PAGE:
The Northern Gila County Sanitary District has plans to discontinue the receiving of septic and grease trap wastes at its facilities on July 1. This change will result in homeowners with septic tanks and businesses with grease interceptors spending more money for their disposal needs.
For 20 years the district has accepted these waste materials at its facilities, but with the area's population growth, a need to preserve treatment plant capacity, the potential for adverse impact on the district's facilities and compliance with regulations and permits has forced the change.
Joel Goode, general manager, said the Buckhead Mesa Landfill's operating permits from the state and federal government don't allow it to take liquid waste. It was because of those restrictions the sanitary district board agreed to provide disposal services.
The district and septic haulers have had yearly agreements to accommodate the waste material, but as of June 30, those agreements will not be renewed, Goode said.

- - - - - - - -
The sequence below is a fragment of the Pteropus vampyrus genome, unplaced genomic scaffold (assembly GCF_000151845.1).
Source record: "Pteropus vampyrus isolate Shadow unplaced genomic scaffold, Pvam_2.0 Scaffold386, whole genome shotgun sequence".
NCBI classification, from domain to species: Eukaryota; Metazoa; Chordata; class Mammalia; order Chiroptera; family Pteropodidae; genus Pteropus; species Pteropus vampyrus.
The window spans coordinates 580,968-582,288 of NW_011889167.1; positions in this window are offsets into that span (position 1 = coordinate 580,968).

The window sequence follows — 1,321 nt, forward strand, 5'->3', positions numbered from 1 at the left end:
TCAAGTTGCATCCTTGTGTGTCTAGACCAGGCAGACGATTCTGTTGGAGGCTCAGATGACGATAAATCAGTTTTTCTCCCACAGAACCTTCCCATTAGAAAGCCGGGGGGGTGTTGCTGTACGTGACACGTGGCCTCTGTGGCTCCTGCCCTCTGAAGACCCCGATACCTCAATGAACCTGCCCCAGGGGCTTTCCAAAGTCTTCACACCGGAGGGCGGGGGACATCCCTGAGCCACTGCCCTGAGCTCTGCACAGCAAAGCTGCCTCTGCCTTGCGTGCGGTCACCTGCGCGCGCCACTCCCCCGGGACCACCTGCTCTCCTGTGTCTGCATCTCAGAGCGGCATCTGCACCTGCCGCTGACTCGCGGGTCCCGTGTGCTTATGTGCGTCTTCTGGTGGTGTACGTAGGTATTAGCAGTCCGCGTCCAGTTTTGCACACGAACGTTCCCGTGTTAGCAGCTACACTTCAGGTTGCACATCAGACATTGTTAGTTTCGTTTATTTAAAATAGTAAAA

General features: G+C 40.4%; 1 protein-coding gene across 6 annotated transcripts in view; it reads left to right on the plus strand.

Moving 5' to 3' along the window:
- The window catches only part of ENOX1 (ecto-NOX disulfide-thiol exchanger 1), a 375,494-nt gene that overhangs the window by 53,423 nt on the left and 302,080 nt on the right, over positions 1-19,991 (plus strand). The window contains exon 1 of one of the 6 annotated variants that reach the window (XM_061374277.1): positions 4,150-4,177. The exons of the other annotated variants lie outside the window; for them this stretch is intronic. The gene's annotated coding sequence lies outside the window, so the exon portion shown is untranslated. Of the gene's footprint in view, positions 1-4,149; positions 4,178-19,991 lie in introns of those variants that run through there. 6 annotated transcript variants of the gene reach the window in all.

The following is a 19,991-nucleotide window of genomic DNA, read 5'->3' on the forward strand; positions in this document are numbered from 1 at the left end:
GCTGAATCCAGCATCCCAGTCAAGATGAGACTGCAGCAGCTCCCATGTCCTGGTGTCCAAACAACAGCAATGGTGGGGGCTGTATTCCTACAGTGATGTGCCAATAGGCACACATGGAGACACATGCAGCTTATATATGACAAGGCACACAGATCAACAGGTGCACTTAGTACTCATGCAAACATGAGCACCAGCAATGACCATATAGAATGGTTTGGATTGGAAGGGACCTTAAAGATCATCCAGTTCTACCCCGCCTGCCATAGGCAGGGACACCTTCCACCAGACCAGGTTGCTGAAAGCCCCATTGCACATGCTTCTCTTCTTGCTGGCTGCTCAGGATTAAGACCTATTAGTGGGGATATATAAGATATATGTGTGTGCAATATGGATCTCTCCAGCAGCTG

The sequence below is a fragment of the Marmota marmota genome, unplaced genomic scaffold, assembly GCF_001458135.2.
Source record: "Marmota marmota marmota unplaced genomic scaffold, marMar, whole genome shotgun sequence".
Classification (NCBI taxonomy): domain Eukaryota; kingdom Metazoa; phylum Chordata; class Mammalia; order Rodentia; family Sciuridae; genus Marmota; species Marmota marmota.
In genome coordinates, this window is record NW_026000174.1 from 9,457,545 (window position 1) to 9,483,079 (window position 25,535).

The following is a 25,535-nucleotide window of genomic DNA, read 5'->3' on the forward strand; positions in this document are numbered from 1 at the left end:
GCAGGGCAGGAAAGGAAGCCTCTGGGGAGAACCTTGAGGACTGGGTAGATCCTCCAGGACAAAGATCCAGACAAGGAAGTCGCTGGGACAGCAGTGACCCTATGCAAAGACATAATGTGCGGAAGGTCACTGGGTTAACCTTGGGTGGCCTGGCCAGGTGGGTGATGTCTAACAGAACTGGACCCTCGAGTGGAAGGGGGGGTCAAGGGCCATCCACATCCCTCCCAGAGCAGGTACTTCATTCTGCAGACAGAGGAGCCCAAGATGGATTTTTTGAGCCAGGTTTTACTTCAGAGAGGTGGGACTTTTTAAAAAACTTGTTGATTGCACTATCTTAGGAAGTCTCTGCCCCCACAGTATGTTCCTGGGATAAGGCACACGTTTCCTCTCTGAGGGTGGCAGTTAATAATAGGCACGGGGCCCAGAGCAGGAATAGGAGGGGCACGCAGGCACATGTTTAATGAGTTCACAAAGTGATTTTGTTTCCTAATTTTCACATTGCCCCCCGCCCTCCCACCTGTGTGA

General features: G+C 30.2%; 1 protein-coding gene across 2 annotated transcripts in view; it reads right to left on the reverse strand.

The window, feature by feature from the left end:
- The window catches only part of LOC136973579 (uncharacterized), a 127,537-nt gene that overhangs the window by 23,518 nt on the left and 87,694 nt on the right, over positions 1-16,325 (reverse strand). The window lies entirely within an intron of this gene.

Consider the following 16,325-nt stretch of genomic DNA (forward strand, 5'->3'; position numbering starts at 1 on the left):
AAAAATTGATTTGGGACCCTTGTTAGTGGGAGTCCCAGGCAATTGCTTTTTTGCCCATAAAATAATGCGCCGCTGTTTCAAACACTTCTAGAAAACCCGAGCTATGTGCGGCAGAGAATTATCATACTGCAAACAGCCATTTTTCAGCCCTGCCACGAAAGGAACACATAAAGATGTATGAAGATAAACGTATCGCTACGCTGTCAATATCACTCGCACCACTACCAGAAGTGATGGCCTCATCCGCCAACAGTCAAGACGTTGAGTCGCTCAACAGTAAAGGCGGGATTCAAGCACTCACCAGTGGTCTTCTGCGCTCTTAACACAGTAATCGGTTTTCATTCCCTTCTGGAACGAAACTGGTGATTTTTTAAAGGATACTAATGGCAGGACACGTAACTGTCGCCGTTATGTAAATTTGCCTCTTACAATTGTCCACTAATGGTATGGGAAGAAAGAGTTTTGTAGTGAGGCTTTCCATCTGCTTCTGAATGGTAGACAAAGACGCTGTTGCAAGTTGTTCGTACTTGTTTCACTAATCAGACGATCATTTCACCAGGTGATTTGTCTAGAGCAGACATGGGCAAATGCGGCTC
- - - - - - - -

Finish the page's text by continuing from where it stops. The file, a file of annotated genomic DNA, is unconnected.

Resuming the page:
He said the way waste is intended to decompose in a septic system and the manner in which that same waste is processed in the plant are incompatible. The septic wastes add tremendous load or demand on the system. In order to put the septic waste into the plant's treatment process, extra steps and treatment components are needed. Waste from grease trap interceptors is put in drying beds to eliminate enough moisture for it to be acceptable material at the landfill. This process is labor intense and costly, Goode said. Currently the district dries and hauls the material to Waste Management's transfer facility for disposal off-site in its private landfill, he said. Business owners will need to explore all the alternatives of grease disposal, Goode said.
The district is assisting Gila County and the local haulers explore alternatives to lessen the economic impact to residents and businesses.